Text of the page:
Originally Posted by XJMark
If what everyone was saying in this thread was true then you wouldn't be able to safely operate a winch on the vehicle or pull anyone out of a ditch for that matter without "bending the unibody". Remember this is "snow" we're talking about not boulders, you let the weight of the truck do the work you don't need to jam the gas pedal, and you don't need to crash it into snowbanks when "pushing" snow either (pushing explained below).
Snow plow blades have springs on the back of them that cause the plow blade to bend forward and unload itself when the snow creates too much drag, this is by design to prevent damage to your vehicle. Even the highway department trucks have these springs on their plows (albeit much larger) and I've seen those flex down pretty good when they snag potholes.
Besides you have to mount a plow receiver frame to the front before a plow blade even goes on, this further reinforces the front of the truck. Heavy duty coil springs in the front wouldn't hurt either to help carry the extra weight of the plow/frame.
You also never "push" more than a couple inch thickness snow with a straight blade, you always tilt the blade to the left or right so that the snow will unload and pack to the left or right of you. You only push with a flat blade to re-arrange a small bit of snow to where you need it.
As for the transmission and drive train.... What do we always tell everyone? Come on you ALL should know this one! Easy on the skinny pedal! A well installed plow and some common sense and you're on your way. I lived in Chicago all my life before I moved to FL. and I've used a friends XJ plow to clear out my driveway before. It was like nothing to move 8+" of snow with the blade angled. Remember if your XJ can't handle the plowing you're doing, then you got there when the snow got too deep for your setup, time to call in a bigger truck/plow.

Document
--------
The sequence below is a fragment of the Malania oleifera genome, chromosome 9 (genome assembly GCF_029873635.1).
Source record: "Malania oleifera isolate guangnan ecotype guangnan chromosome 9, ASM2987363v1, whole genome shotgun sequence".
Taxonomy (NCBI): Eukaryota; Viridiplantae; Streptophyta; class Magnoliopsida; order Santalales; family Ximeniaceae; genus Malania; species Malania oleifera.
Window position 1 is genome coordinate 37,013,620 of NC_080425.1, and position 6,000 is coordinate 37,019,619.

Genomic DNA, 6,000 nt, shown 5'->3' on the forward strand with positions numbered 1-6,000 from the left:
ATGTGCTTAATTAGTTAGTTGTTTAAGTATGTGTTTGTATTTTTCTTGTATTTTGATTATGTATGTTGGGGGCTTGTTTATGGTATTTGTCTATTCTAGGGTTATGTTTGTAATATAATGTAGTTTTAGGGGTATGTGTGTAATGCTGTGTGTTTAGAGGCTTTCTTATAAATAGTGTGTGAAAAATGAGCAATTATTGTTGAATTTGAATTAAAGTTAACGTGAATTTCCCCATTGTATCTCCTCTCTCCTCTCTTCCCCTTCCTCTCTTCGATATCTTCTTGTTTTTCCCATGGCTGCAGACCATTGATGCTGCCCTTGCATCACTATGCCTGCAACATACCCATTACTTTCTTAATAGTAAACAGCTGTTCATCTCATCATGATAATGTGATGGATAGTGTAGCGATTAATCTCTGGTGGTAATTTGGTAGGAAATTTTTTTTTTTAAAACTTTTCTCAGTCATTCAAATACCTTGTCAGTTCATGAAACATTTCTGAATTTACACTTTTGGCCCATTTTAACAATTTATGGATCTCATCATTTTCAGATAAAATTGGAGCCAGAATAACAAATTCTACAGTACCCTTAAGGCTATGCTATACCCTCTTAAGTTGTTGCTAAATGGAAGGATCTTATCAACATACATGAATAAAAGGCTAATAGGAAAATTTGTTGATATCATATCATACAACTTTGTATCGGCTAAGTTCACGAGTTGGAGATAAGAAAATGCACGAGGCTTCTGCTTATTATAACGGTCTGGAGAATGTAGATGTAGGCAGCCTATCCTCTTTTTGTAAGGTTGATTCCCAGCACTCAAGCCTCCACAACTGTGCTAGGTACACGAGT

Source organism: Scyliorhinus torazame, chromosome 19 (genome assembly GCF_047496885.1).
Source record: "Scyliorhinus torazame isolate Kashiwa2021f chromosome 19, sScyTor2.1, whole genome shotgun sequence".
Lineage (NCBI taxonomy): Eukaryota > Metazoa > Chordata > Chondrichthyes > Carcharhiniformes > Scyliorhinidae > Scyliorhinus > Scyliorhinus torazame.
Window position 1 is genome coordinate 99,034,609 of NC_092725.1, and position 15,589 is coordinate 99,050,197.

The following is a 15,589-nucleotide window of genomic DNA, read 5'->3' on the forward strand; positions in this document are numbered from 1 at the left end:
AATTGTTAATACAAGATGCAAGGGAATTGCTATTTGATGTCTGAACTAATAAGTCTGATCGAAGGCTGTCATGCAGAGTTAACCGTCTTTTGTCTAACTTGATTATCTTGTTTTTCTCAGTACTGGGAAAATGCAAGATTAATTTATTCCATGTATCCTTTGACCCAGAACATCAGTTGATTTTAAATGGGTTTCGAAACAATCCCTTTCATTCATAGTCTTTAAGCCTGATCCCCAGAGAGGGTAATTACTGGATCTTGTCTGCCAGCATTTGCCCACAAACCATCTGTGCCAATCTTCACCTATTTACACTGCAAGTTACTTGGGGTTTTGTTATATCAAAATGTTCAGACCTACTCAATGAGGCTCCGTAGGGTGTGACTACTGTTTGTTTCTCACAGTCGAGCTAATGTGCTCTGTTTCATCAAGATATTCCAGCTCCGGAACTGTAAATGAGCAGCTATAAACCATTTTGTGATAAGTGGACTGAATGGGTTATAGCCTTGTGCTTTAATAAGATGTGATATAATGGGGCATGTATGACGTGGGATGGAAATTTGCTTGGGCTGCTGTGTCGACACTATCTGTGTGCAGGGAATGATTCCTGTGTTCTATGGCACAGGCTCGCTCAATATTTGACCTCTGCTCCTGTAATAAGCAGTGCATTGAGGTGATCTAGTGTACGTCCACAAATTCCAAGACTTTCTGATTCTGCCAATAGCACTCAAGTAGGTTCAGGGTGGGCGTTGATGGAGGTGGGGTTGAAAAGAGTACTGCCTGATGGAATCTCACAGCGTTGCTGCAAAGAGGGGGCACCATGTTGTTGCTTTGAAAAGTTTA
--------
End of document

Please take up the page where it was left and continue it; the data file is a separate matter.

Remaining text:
I agree with Mark. You can do anything if its done correctly. Furthermore, if the XJ couldn't handle a plow, why would there be several manufacturers making plows for the XJ? Wouldn't that open them up to lawsuits? Meyer, Western, Blizzard, Snoway, etc....
I have a 6.5' Meyer on my 2000 XJ, and it easily pushes the snow. But like Mark said, you should plow with the storm, not after its over and you have a foot on the ground. You should plow every couple of inches. This ideology is used even with 3/4 ton trucks, etc.
I hang out over at www.plowsite.com
and there is always discussions on plowing with Jeeps. This one guy wanted to put a plow on a Grand Cherokee. No manufacturer makes a plow for the ZJ/WJ because they have unibodys. SO I asked the obvious question as to why an XJ can take a plow when it also is unibody? They said that the XJ unibody is a lot strong than the grands, hence the reason manufacturers make a plow application.
Like anything, if you plow the correct way (with the storm) and take care of your equipment and vehicle, it will work fine. The manual with the plow explains how to maintain it, how to use it, etc. If you beat on your truck and run into curbs, or are plowing too fast, I don't care what you are using as your plow truck, it isn't going to hold up.
Good things to have when plowing with an XJ:
-Automatic tranny cooler
-timbren load boosters to ease the weight of the plow on the front end
do regular tranny fluid flushes, etc.
I hope all of this helps.